Ageing, Wear & Tear (Dirt & Grime)

When you look at any period photographs of paratroopers in combat kit, they are always dirty, the kit is marked, stain, repaired in places and has been heavily worn. Assuming your not going to portray an fresh face trooper who is going to be based stateside and always be in training then you kit should reflect this.

M42 Jump suit


I did try wearing a new jump suit all the time, even wearing it relic hunting and dump digging, but it wasn't wearing in fast enough so I started to take matters into my own hands. In the uniform section I linked a video that suggests a way of ageing the uniform and kit using coffee/tea water mix. I didn't think this would be permanent enough so went with an old can of light wood stain. Laying the jacket down I splattered it about and paid attention to the areas that I would touch and handle more than others. The pocket flaps, the areas around the zips, the bottom of the jacket that you always hold when doing up the zip in particular. Then lastly rubbing all the seams and areas that are slightly higher than the rest, if you ever done any modelling, the same way you would dry brush areas. Currently its drying in the cellar as it now stinks to high heaven! If you wondering why its not hanging up outside, it's because its 3am! 

The look it gave didn't have as large as an effect as I wanted, however it was a great starting place to add alternative layers of different types. I got out some brown, black, light green acrylic paints and got to work, slowly building up the layers by mainly dry-brushing all the areas that would be prone to the most dirt, rubbing and wear. It wasn't too long before it really started to come to how I wanted it. With the addition of a leather name plate I called it complete.

Webbing

Of course, original webbing wont need to be ages of course and because of its value its probably a really bad idea any way! Reproduction webbing simply looks terrible and it needs something doing to it. I only have two bits of reproduction kit, my transitional Musette bag which the first thing I did to it was rough it up a couple of with a wire brush on a drill, wearing some of the seams away a little. wearing a couple of small holes in the flap and just generally wearing away that perfect, brand new surface finish that it had. I will get it dirty in the same or similar way to the M42 jump suit.

Original compass pouches seem to sell for much more than I value them at, so I looked at reproductions, the ones SOF sell seem to be the same cheap rubbish you'll find being sold from manufacturers on EBay. The material is correct, but the colour is just odd, it has that weird orangy-brown-green tone. However, the colour of things can be changed fairly easy, especially when you want to make something darker. Going lighter is a little more tricky. However, this was just a case of soaking in acrylic model paint that is spot on to the correct colour of the shade of OD I want, when I hold it next to an original M1911 mag pouch it matches perfectly. All it took was some acrylic paint, mixed with a tiny bit of water and rubbing it in... it took 5 mins and looks great! no skill needed. Before and after photos below.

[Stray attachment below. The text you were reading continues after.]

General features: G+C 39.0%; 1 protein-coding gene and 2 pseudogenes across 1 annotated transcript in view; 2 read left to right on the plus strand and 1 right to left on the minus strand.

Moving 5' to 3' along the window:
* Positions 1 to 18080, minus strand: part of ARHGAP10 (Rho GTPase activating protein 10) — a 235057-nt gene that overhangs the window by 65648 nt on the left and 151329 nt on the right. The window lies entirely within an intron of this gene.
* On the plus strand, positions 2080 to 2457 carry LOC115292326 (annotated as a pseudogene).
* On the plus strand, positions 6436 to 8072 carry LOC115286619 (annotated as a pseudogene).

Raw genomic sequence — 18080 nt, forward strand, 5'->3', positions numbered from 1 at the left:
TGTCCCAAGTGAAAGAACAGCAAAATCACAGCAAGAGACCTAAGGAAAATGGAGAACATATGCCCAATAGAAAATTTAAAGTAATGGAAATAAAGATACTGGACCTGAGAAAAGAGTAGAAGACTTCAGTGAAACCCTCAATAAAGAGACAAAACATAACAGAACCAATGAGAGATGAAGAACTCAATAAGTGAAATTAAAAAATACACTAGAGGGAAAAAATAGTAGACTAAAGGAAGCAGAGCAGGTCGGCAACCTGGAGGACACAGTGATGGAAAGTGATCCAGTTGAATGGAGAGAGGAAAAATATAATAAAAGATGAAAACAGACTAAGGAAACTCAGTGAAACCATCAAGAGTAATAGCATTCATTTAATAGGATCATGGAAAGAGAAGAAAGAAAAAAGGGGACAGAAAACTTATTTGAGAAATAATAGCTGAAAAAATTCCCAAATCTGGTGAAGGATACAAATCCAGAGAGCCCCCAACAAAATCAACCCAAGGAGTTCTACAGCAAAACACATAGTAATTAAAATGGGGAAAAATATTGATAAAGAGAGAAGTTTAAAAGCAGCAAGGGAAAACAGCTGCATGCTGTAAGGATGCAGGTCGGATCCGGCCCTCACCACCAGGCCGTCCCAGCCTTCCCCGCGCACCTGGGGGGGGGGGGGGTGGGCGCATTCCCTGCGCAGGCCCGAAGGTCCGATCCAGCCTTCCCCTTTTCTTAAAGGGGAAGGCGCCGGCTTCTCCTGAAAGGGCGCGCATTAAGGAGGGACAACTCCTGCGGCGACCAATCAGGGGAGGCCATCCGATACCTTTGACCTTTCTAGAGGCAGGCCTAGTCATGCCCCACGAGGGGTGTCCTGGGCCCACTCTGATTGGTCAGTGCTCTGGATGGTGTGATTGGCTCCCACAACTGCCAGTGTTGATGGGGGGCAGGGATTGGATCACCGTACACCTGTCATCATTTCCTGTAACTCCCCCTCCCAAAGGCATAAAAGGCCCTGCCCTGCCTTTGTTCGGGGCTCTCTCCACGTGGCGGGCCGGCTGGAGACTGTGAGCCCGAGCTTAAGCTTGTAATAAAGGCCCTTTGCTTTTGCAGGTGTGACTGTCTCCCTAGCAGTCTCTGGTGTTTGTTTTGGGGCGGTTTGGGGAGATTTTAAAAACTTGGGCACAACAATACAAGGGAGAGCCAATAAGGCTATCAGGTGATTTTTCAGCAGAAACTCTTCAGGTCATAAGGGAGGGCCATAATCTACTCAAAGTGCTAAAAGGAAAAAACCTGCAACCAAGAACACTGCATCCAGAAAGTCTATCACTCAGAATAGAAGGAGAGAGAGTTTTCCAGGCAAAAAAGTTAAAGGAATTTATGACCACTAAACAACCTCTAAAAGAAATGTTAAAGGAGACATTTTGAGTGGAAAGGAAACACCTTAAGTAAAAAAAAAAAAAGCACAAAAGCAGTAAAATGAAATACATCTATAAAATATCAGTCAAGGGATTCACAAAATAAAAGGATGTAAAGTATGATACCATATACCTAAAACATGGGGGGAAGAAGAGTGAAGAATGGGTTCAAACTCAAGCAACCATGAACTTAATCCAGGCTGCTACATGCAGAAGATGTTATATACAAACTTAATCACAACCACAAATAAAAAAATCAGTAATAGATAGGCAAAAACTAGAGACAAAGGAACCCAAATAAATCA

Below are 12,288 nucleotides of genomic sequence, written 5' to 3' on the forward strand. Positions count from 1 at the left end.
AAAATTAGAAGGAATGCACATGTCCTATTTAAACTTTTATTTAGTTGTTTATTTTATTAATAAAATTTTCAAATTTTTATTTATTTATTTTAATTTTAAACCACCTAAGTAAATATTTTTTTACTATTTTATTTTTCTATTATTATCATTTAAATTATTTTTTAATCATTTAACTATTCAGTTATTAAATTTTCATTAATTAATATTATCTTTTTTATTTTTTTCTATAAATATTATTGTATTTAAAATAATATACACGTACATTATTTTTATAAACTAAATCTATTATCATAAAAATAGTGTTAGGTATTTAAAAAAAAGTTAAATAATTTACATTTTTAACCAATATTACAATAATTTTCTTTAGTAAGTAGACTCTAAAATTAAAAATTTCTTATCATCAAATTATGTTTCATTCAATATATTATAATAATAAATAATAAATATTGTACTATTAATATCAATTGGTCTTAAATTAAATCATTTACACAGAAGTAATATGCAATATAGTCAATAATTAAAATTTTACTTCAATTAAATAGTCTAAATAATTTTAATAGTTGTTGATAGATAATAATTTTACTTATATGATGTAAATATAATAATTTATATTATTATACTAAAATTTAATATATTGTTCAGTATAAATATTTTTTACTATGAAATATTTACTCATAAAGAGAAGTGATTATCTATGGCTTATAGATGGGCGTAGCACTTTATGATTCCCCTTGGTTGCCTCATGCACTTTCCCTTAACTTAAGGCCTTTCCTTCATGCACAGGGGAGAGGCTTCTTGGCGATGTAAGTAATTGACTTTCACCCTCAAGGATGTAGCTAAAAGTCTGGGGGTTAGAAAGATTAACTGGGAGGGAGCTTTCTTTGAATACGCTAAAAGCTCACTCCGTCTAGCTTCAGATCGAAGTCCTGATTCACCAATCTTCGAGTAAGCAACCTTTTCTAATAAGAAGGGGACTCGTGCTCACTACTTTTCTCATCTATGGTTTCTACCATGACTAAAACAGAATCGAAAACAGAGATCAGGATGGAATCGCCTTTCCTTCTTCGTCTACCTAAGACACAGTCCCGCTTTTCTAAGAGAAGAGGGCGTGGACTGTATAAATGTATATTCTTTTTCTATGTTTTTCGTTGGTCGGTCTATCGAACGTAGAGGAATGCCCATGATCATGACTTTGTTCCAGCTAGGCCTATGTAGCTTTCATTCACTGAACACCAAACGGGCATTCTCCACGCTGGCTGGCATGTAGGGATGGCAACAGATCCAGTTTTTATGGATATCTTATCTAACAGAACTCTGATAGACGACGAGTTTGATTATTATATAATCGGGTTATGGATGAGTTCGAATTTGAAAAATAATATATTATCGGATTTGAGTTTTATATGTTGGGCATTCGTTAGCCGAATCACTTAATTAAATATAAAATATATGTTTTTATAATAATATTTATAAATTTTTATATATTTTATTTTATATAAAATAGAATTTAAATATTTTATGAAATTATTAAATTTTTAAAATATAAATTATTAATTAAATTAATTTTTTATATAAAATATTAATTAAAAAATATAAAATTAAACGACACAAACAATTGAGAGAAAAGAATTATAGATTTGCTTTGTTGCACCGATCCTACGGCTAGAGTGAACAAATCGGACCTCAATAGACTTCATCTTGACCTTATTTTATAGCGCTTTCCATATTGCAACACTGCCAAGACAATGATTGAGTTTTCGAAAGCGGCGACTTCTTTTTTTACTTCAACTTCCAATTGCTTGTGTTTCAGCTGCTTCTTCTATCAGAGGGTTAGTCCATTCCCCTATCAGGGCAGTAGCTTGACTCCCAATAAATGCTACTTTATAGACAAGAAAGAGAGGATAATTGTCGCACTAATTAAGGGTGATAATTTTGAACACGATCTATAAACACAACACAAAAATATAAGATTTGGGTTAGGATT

The only other item that needs some attention is my map case. Its actually a pretty good copy, although again very very clean! The first problem I noticed that the pencil loops have nothing to stop things falling straight out the bottom and onto the floor. Should you have this issue too, get a pair of pliers, crush the bottoms together so that a pencil wont go straight through. I then soaked just the bottom in super glue, its set solid and the problem is solved. Simply, easy and effective, my favourite kind of fix. I may also stencil my name and rank on the front. I saw a fantastic original musette bag that had this done to it and it looked fantastic.

M1911 

I haven't had my Bruni 96 8mm blank firer long, but I couldn't stand how mint it looked. It is simply horrible looking! It didn't take long for these guns to obtain wear in the most used and abused places. Also considering that not even the officers always got brand new M1911's, instead being issued one from an armoury. So I went to work on this too. Firstly taking the mag out, safety ALWAYS first when it comes to handling any firearm, YES even blank firers. I went through the motions of cocking, firing, aiming, unloading, working the hammer to uncock it and placing in and out of the holster. On each of these actions paying careful attention to what parts were in contact with my hands, fingers, thumb and parts of the holster. As these would be the areas that would be worn the most. Then looked around my desk to see what I had to hand, a good Stanley knife and sandpaper! Perfect, that'll do. I used that Stanley knife, dragging the blade away from the cutting edge across the hand guards, removing just the top of the varnished surface until I had worn away that I was happy. Then taking the sand paper I rubbed away that perfect black finish in the areas that needed work. Wearing away slowly and carefully rather than being too heavy handed. The gun actually came up really well, of course it won't make a Bruni any more reliable, but it sure as hell looks better

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